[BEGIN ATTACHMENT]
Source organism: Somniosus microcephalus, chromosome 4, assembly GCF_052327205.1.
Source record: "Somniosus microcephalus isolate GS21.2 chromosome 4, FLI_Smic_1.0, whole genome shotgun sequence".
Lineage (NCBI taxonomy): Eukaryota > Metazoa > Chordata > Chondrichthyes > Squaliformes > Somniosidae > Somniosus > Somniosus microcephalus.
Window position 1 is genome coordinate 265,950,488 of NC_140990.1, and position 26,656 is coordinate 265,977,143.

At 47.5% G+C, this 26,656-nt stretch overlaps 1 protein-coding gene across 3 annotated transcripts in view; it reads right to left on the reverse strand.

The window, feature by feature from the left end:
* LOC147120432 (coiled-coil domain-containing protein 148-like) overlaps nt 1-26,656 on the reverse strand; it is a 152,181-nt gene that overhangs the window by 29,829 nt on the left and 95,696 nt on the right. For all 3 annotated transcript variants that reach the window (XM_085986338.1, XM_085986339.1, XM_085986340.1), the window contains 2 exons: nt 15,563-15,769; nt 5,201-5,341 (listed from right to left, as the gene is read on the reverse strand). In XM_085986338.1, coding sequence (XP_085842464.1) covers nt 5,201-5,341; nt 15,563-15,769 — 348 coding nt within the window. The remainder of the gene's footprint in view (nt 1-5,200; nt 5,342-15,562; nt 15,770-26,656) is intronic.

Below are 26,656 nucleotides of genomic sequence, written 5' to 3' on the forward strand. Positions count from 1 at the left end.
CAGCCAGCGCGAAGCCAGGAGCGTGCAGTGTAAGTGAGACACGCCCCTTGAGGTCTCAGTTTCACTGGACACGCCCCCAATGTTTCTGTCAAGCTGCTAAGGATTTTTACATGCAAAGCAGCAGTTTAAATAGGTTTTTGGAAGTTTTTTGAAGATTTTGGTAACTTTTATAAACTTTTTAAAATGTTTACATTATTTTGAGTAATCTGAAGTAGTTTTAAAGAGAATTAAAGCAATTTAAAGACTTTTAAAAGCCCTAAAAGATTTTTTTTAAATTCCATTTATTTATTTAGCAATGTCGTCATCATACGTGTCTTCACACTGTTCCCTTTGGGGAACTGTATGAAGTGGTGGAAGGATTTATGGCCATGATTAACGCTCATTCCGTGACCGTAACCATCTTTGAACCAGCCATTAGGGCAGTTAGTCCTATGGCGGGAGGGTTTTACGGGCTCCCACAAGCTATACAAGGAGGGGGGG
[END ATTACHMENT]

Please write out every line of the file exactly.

Source organism: Somniosus microcephalus, chromosome 4, assembly GCF_052327205.1.
Source record: "Somniosus microcephalus isolate GS21.2 chromosome 4, FLI_Smic_1.0, whole genome shotgun sequence".
Lineage (NCBI taxonomy): Eukaryota > Metazoa > Chordata > Chondrichthyes > Squaliformes > Somniosidae > Somniosus > Somniosus microcephalus.
Window position 1 is genome coordinate 265,950,488 of NC_140990.1, and position 26,656 is coordinate 265,977,143.

At 47.5% G+C, this 26,656-nt stretch overlaps 1 protein-coding gene across 3 annotated transcripts in view; it reads right to left on the reverse strand.

The window, feature by feature from the left end:
* LOC147120432 (coiled-coil domain-containing protein 148-like) overlaps nt 1-26,656 on the reverse strand; it is a 152,181-nt gene that overhangs the window by 29,829 nt on the left and 95,696 nt on the right. For all 3 annotated transcript variants that reach the window (XM_085986338.1, XM_085986339.1, XM_085986340.1), the window contains 2 exons: nt 15,563-15,769; nt 5,201-5,341 (listed from right to left, as the gene is read on the reverse strand). In XM_085986338.1, coding sequence (XP_085842464.1) covers nt 5,201-5,341; nt 15,563-15,769 — 348 coding nt within the window. The remainder of the gene's footprint in view (nt 1-5,200; nt 5,342-15,562; nt 15,770-26,656) is intronic.

Below are 26,656 nucleotides of genomic sequence, written 5' to 3' on the forward strand. Positions count from 1 at the left end.
CAGCCAGCGCGAAGCCAGGAGCGTGCAGTGTAAGTGAGACACGCCCCTTGAGGTCTCAGTTTCACTGGACACGCCCCCAATGTTTCTGTCAAGCTGCTAAGGATTTTTACATGCAAAGCAGCAGTTTAAATAGGTTTTTGGAAGTTTTTTGAAGATTTTGGTAACTTTTATAAACTTTTTAAAATGTTTACATTATTTTGAGTAATCTGAAGTAGTTTTAAAGAGAATTAAAGCAATTTAAAGACTTTTAAAAGCCCTAAAAGATTTTTTTTAAATTCCATTTATTTATTTAGCAATGTCGTCATCATACGTGTCTTCACACTGTTCCCTTTGGGGAACTGTATGAAGTGGTGGAAGGATTTATGGCCATGATTAACGCTCATTCCGTGACCGTAACCATCTTTGAACCAGCCATTAGGGCAGTTAGTCCTATGGCGGGAGGGTTTTACGGGCTCCCACAAGCTATACAAGGAGGGGGGG